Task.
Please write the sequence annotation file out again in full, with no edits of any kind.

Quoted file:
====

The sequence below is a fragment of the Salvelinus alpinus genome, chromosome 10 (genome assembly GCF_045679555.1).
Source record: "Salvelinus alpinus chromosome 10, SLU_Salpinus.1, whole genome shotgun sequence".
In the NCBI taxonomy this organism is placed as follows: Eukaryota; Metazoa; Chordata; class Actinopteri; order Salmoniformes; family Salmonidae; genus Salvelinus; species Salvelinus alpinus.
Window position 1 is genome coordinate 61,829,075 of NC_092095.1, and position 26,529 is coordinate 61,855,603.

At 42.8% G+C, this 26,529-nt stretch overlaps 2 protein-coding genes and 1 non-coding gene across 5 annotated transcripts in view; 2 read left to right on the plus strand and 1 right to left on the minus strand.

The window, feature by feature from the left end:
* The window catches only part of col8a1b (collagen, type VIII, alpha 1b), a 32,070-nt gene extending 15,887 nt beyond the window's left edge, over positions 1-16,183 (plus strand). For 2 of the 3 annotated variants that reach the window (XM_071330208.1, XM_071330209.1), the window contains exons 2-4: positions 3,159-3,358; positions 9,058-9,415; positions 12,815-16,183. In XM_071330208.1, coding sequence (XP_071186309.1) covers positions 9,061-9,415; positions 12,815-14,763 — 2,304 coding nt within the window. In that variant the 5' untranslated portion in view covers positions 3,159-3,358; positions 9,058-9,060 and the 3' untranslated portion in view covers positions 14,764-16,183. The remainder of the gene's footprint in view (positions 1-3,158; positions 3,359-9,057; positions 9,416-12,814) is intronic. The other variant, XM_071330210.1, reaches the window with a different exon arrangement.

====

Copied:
The sequence below is a fragment of the Salvelinus alpinus genome, chromosome 10 (genome assembly GCF_045679555.1).
Source record: "Salvelinus alpinus chromosome 10, SLU_Salpinus.1, whole genome shotgun sequence".
In the NCBI taxonomy this organism is placed as follows: Eukaryota; Metazoa; Chordata; class Actinopteri; order Salmoniformes; family Salmonidae; genus Salvelinus; species Salvelinus alpinus.
Window position 1 is genome coordinate 61,829,075 of NC_092095.1, and position 26,529 is coordinate 61,855,603.

At 42.8% G+C, this 26,529-nt stretch overlaps 2 protein-coding genes and 1 non-coding gene across 5 annotated transcripts in view; 2 read left to right on the plus strand and 1 right to left on the minus strand.

The window, feature by feature from the left end:
* The window catches only part of col8a1b (collagen, type VIII, alpha 1b), a 32,070-nt gene extending 15,887 nt beyond the window's left edge, over positions 1-16,183 (plus strand). For 2 of the 3 annotated variants that reach the window (XM_071330208.1, XM_071330209.1), the window contains exons 2-4: positions 3,159-3,358; positions 9,058-9,415; positions 12,815-16,183. In XM_071330208.1, coding sequence (XP_071186309.1) covers positions 9,061-9,415; positions 12,815-14,763 — 2,304 coding nt within the window. In that variant the 5' untranslated portion in view covers positions 3,159-3,358; positions 9,058-9,060 and the 3' untranslated portion in view covers positions 14,764-16,183. The remainder of the gene's footprint in view (positions 1-3,158; positions 3,359-9,057; positions 9,416-12,814) is intronic. The other variant, XM_071330210.1, reaches the window with a different exon arrangement.